The dream of owning your own home is often more beautiful than reality

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consumer psychology

Study shows: Your own four walls do not necessarily make you happy

Anyone who buys their own home usually imagines life in it to be nicer than it is: According to a study by the University of Basel, consumers overestimate the positive effect on their happiness.

Buying a home often doesn’t make you as happy as you’d hope. (icon picture)

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Anyone who buys their own home usually hopes for greater life satisfaction. Whether this will actually happen after moving into your own four walls is another question. Two Basel economists tried to get to the bottom of this using scientific methods. Their result: “The positive effect on satisfaction lasts less than people expect.” This result was published in the journal “Journal of Happiness Studies” and communicated by the University of Basel on Tuesday.

The statements of more than 800 future homeowners were evaluated for the study. These are registered in a dataset that contains statements on expected and actual life satisfaction. It turned out that the buyers hoped for a significantly higher level of life satisfaction before moving in. However, they underestimated the habituation effect after moving in.

Those who are success-oriented are more likely to be disappointed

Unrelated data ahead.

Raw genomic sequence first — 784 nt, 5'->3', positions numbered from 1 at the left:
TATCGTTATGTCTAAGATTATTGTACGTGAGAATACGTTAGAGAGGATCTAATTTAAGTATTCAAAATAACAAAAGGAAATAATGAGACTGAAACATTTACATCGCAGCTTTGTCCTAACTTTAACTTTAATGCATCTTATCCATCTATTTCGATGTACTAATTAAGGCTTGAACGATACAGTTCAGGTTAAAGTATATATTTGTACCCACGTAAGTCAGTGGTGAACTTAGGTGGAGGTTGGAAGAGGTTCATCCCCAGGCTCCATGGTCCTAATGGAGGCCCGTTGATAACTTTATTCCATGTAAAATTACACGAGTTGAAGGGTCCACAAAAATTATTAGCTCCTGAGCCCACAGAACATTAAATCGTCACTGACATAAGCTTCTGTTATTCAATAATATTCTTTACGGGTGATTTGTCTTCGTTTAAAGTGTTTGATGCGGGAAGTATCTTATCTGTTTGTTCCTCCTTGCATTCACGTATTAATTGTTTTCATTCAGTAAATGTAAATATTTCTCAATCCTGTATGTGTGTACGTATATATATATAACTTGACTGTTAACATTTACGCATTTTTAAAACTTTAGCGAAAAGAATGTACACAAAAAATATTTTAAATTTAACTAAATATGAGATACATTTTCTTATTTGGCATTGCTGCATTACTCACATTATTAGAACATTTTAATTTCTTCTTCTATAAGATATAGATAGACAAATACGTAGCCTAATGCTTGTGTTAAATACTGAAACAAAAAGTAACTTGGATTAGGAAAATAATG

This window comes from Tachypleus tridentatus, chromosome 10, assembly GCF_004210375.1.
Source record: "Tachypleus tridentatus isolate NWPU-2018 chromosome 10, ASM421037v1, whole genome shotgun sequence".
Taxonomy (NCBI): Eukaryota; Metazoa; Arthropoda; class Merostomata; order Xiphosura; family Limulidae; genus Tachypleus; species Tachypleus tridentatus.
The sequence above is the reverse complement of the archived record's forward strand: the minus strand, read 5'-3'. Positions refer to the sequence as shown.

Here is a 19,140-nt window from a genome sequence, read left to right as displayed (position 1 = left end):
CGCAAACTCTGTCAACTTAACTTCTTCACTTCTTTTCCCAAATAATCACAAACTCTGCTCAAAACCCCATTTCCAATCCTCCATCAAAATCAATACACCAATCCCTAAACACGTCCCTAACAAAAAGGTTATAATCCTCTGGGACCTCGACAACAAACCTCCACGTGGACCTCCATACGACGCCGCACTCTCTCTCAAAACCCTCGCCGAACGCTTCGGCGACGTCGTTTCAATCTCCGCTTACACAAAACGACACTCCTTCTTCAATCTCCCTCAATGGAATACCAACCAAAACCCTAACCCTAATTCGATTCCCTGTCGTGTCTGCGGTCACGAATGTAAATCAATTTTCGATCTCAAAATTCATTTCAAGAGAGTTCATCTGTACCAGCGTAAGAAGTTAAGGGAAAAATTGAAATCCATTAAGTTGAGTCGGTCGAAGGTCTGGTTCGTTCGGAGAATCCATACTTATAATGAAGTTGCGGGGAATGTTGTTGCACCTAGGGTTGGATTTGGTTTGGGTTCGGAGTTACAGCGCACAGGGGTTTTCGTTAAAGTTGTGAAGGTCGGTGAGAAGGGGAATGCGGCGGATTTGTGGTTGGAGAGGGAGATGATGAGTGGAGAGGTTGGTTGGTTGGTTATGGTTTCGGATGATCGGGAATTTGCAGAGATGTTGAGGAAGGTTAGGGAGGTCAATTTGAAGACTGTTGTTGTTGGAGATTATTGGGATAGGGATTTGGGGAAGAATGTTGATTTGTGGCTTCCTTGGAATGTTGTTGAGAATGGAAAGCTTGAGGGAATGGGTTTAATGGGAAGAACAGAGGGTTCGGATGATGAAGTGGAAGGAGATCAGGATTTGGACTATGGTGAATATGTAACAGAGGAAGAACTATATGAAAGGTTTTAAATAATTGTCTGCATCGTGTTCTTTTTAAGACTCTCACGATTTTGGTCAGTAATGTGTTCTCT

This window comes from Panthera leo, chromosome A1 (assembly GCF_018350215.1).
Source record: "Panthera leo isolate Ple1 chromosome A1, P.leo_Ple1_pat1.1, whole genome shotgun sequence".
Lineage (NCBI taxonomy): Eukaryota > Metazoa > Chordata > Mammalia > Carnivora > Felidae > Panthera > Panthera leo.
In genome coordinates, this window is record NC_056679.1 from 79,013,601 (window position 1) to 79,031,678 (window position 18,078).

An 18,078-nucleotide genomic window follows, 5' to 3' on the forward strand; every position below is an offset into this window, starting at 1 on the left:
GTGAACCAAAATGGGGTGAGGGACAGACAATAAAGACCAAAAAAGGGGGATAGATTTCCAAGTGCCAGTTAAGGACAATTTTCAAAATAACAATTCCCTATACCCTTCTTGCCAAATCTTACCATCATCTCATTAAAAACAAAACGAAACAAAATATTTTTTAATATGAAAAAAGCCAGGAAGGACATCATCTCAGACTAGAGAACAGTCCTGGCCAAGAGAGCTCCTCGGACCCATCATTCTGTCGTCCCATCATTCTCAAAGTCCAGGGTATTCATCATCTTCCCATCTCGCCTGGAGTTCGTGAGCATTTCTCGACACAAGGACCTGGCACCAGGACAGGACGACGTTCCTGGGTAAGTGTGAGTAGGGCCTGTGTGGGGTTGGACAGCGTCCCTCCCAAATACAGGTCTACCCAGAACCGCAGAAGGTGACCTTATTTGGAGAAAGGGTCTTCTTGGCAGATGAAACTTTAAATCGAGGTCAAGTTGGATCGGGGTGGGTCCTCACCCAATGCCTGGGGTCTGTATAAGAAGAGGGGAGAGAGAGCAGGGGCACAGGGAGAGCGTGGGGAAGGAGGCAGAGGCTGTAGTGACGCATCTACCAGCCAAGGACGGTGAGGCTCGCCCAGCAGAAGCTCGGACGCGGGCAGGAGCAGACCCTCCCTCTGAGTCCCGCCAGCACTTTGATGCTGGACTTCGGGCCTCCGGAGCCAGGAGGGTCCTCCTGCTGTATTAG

According to the study, how deep the gap is between happy expectations before and everyday dissatisfaction after the purchase also depends on the values ​​of the buyer. The effect of the purchase on their own well-being is therefore overestimated above all by people for whom money and success are particularly important. On the other hand, those who rely more on friends and family for their happiness are less disappointed.

“Status-oriented people in particular overestimate the increase in life satisfaction,” co-author of the study Reto Odermatt is quoted in the statement: “Intrinsically oriented people, for whom family and friendships are relatively more important, do not.”

Questioning your own values ​​can pay off

The results of the study show that people do not necessarily follow their own preferences in their decisions, but “their sometimes distorted ideas” about them, the statement continues. The ideas are possibly influenced by external factors such as advertising or socialization.

According to Odermatt, knowing about this can be politically helpful in order to “counteract manipulations by commercial actors, for example”. Ultimately, the study also questions the concept of consumer sovereignty, which is central to economics: it shows “that people may misjudge the happiness factor in a decision and therefore do not act in their best interest”.

In everyday life, it can be worth questioning your own values, “especially before you make far-reaching decisions,” according to the authors. In the search for happiness in life, material values ​​are more likely to lead to incorrect forecasts than intrinsic values.

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